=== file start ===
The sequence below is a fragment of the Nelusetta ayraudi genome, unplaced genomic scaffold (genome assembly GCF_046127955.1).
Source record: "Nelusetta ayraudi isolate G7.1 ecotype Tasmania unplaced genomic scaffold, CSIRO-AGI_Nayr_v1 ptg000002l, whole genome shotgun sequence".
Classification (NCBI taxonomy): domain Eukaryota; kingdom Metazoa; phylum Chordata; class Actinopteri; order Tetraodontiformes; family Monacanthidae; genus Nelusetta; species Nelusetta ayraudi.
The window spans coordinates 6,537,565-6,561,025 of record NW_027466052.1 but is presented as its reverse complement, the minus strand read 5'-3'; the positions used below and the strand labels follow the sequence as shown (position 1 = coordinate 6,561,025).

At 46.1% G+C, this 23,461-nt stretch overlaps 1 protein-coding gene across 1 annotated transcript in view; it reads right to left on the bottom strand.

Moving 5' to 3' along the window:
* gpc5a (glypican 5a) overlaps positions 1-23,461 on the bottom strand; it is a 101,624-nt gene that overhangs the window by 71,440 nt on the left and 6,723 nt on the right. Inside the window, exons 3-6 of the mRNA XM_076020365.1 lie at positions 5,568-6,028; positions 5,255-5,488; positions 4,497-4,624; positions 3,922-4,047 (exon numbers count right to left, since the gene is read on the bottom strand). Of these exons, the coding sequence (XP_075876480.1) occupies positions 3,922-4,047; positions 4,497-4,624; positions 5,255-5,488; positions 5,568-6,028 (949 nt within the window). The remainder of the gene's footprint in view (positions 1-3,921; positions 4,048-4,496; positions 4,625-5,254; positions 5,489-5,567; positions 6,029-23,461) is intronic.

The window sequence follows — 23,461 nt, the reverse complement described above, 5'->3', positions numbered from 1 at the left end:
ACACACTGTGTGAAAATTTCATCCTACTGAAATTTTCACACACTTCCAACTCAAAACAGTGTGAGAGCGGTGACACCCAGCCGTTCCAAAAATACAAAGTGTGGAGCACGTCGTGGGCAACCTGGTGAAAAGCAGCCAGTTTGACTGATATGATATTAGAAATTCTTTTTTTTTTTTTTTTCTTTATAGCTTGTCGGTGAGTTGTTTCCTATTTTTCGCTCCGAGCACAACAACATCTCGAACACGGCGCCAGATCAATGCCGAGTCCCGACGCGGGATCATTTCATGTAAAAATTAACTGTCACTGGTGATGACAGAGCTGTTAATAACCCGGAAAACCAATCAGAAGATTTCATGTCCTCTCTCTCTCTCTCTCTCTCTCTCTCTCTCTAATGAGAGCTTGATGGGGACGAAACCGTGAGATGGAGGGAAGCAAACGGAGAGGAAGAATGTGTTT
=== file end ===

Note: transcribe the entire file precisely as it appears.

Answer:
The sequence below is a fragment of the Nelusetta ayraudi genome, unplaced genomic scaffold (genome assembly GCF_046127955.1).
Source record: "Nelusetta ayraudi isolate G7.1 ecotype Tasmania unplaced genomic scaffold, CSIRO-AGI_Nayr_v1 ptg000002l, whole genome shotgun sequence".
Classification (NCBI taxonomy): domain Eukaryota; kingdom Metazoa; phylum Chordata; class Actinopteri; order Tetraodontiformes; family Monacanthidae; genus Nelusetta; species Nelusetta ayraudi.
The window spans coordinates 6,537,565-6,561,025 of record NW_027466052.1 but is presented as its reverse complement, the minus strand read 5'-3'; the positions used below and the strand labels follow the sequence as shown (position 1 = coordinate 6,561,025).

At 46.1% G+C, this 23,461-nt stretch overlaps 1 protein-coding gene across 1 annotated transcript in view; it reads right to left on the bottom strand.

Moving 5' to 3' along the window:
* gpc5a (glypican 5a) overlaps positions 1-23,461 on the bottom strand; it is a 101,624-nt gene that overhangs the window by 71,440 nt on the left and 6,723 nt on the right. Inside the window, exons 3-6 of the mRNA XM_076020365.1 lie at positions 5,568-6,028; positions 5,255-5,488; positions 4,497-4,624; positions 3,922-4,047 (exon numbers count right to left, since the gene is read on the bottom strand). Of these exons, the coding sequence (XP_075876480.1) occupies positions 3,922-4,047; positions 4,497-4,624; positions 5,255-5,488; positions 5,568-6,028 (949 nt within the window). The remainder of the gene's footprint in view (positions 1-3,921; positions 4,048-4,496; positions 4,625-5,254; positions 5,489-5,567; positions 6,029-23,461) is intronic.

The window sequence follows — 23,461 nt, the reverse complement described above, 5'->3', positions numbered from 1 at the left end:
ACACACTGTGTGAAAATTTCATCCTACTGAAATTTTCACACACTTCCAACTCAAAACAGTGTGAGAGCGGTGACACCCAGCCGTTCCAAAAATACAAAGTGTGGAGCACGTCGTGGGCAACCTGGTGAAAAGCAGCCAGTTTGACTGATATGATATTAGAAATTCTTTTTTTTTTTTTTTTCTTTATAGCTTGTCGGTGAGTTGTTTCCTATTTTTCGCTCCGAGCACAACAACATCTCGAACACGGCGCCAGATCAATGCCGAGTCCCGACGCGGGATCATTTCATGTAAAAATTAACTGTCACTGGTGATGACAGAGCTGTTAATAACCCGGAAAACCAATCAGAAGATTTCATGTCCTCTCTCTCTCTCTCTCTCTCTCTCTCTCTCTAATGAGAGCTTGATGGGGACGAAACCGTGAGATGGAGGGAAGCAAACGGAGAGGAAGAATGTGTTT